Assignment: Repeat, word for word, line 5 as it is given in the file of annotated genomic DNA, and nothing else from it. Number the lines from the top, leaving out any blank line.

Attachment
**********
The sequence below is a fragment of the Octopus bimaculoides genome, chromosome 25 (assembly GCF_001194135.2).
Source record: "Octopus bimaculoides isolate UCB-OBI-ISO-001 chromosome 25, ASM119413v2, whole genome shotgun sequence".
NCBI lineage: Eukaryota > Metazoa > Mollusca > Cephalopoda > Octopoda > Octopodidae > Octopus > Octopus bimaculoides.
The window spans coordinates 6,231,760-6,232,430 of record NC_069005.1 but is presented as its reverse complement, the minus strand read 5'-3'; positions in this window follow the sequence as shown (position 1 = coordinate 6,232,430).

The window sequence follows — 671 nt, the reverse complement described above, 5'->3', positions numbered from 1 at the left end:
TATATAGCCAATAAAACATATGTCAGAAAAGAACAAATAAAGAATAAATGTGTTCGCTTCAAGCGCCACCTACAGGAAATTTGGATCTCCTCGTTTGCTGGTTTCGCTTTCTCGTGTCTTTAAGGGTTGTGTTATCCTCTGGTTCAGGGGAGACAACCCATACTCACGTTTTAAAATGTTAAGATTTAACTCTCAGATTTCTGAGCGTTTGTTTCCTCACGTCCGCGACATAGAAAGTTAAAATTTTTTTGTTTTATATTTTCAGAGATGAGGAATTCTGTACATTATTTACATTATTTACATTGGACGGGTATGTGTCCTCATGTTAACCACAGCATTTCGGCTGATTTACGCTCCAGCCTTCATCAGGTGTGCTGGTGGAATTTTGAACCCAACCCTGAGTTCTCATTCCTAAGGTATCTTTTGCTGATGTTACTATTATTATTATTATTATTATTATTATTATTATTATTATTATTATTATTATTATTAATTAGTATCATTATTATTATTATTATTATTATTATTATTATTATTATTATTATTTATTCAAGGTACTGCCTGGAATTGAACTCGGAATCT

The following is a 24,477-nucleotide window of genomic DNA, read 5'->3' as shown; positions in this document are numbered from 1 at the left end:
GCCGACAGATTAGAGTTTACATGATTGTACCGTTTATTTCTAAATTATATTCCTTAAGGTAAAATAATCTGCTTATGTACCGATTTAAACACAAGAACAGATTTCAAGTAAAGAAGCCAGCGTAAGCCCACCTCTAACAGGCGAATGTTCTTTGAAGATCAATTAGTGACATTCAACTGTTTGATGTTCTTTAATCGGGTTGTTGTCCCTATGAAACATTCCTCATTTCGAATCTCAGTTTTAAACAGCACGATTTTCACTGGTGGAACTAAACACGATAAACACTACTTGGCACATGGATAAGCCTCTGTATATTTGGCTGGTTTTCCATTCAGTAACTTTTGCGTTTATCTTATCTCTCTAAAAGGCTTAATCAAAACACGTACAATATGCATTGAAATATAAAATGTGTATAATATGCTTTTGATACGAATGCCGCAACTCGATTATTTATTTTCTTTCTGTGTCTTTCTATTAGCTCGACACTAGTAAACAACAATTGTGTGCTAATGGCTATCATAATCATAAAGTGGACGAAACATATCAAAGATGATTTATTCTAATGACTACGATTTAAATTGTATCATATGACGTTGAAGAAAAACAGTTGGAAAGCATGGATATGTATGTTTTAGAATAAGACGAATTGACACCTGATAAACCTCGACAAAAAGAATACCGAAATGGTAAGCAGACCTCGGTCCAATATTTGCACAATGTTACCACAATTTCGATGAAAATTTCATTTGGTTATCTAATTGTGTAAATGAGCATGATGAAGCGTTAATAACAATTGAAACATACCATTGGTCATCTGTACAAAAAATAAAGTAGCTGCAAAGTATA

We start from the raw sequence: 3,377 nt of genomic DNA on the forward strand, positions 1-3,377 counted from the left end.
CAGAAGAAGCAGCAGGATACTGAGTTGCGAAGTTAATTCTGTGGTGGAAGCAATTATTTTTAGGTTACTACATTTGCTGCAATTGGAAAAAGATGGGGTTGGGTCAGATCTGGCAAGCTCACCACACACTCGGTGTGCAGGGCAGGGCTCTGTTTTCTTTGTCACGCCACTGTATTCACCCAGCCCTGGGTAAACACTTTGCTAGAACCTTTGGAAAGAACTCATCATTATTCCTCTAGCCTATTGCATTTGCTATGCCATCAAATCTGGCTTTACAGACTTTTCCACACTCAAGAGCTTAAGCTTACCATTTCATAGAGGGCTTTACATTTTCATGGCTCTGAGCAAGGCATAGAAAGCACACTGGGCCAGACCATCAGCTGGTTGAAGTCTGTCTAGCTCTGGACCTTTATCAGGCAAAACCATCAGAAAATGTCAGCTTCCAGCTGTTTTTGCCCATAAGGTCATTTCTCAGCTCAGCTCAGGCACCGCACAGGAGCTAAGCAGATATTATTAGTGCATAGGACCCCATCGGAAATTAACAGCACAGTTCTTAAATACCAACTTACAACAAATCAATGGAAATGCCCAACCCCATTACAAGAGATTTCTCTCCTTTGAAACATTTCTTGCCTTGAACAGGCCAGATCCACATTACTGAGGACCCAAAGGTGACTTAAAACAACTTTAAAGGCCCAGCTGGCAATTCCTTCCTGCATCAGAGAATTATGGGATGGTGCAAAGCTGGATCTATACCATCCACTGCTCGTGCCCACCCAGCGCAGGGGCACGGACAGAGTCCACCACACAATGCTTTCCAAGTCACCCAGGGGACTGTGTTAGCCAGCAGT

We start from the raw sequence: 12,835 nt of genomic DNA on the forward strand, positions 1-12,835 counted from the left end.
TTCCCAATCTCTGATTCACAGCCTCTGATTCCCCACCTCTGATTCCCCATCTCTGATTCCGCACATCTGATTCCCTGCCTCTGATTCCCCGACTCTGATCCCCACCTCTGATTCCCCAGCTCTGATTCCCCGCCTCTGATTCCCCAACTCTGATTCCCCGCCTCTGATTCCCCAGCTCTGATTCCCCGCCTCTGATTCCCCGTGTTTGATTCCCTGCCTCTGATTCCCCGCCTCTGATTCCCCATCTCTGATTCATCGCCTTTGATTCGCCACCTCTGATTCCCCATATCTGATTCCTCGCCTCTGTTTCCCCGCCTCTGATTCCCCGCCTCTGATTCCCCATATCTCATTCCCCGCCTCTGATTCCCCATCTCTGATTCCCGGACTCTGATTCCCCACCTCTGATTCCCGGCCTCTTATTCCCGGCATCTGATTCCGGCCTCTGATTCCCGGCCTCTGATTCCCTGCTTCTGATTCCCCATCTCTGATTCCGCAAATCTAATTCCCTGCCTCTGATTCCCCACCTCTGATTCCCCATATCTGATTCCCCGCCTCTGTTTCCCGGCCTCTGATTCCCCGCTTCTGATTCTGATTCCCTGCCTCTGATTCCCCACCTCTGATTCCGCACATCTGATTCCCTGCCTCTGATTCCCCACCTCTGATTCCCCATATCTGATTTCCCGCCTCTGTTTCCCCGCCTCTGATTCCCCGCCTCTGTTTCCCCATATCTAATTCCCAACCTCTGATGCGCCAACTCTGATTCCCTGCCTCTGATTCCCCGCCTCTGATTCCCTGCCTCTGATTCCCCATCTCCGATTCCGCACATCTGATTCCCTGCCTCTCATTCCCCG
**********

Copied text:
The window sequence follows — 671 nt, the reverse complement described above, 5'->3', positions numbered from 1 at the left end: